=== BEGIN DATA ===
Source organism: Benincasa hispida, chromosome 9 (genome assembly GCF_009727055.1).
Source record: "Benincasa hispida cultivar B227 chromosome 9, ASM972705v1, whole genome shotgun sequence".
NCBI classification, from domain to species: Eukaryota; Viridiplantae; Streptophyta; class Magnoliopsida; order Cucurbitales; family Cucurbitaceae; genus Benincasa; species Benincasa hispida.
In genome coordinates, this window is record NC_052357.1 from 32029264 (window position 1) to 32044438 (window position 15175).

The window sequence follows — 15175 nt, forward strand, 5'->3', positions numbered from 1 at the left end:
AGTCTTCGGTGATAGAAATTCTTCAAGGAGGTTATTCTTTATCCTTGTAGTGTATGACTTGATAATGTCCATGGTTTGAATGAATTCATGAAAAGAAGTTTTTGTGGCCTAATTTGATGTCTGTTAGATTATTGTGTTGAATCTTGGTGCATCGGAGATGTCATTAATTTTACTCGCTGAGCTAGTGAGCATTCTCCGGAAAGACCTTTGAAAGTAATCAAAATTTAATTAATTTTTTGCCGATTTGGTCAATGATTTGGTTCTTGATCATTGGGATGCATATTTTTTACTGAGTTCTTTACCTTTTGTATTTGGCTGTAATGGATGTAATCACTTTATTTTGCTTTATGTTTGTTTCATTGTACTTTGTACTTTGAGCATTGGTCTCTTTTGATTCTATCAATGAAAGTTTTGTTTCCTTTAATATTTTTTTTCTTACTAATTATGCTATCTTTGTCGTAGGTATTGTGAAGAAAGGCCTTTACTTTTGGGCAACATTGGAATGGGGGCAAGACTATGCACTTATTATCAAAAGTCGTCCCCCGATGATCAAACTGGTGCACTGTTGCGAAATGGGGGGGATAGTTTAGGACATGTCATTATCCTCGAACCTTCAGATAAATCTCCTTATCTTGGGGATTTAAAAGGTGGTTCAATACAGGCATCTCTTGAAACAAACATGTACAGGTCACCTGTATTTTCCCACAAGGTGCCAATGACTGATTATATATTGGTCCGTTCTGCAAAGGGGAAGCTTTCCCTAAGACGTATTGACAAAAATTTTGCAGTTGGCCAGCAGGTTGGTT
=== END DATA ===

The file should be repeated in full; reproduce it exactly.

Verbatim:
Source organism: Benincasa hispida, chromosome 9 (genome assembly GCF_009727055.1).
Source record: "Benincasa hispida cultivar B227 chromosome 9, ASM972705v1, whole genome shotgun sequence".
NCBI classification, from domain to species: Eukaryota; Viridiplantae; Streptophyta; class Magnoliopsida; order Cucurbitales; family Cucurbitaceae; genus Benincasa; species Benincasa hispida.
In genome coordinates, this window is record NC_052357.1 from 32029264 (window position 1) to 32044438 (window position 15175).

The window sequence follows — 15175 nt, forward strand, 5'->3', positions numbered from 1 at the left end:
AGTCTTCGGTGATAGAAATTCTTCAAGGAGGTTATTCTTTATCCTTGTAGTGTATGACTTGATAATGTCCATGGTTTGAATGAATTCATGAAAAGAAGTTTTTGTGGCCTAATTTGATGTCTGTTAGATTATTGTGTTGAATCTTGGTGCATCGGAGATGTCATTAATTTTACTCGCTGAGCTAGTGAGCATTCTCCGGAAAGACCTTTGAAAGTAATCAAAATTTAATTAATTTTTTGCCGATTTGGTCAATGATTTGGTTCTTGATCATTGGGATGCATATTTTTTACTGAGTTCTTTACCTTTTGTATTTGGCTGTAATGGATGTAATCACTTTATTTTGCTTTATGTTTGTTTCATTGTACTTTGTACTTTGAGCATTGGTCTCTTTTGATTCTATCAATGAAAGTTTTGTTTCCTTTAATATTTTTTTTCTTACTAATTATGCTATCTTTGTCGTAGGTATTGTGAAGAAAGGCCTTTACTTTTGGGCAACATTGGAATGGGGGCAAGACTATGCACTTATTATCAAAAGTCGTCCCCCGATGATCAAACTGGTGCACTGTTGCGAAATGGGGGGGATAGTTTAGGACATGTCATTATCCTCGAACCTTCAGATAAATCTCCTTATCTTGGGGATTTAAAAGGTGGTTCAATACAGGCATCTCTTGAAACAAACATGTACAGGTCACCTGTATTTTCCCACAAGGTGCCAATGACTGATTATATATTGGTCCGTTCTGCAAAGGGGAAGCTTTCCCTAAGACGTATTGACAAAAATTTTGCAGTTGGCCAGCAGGTTGGTT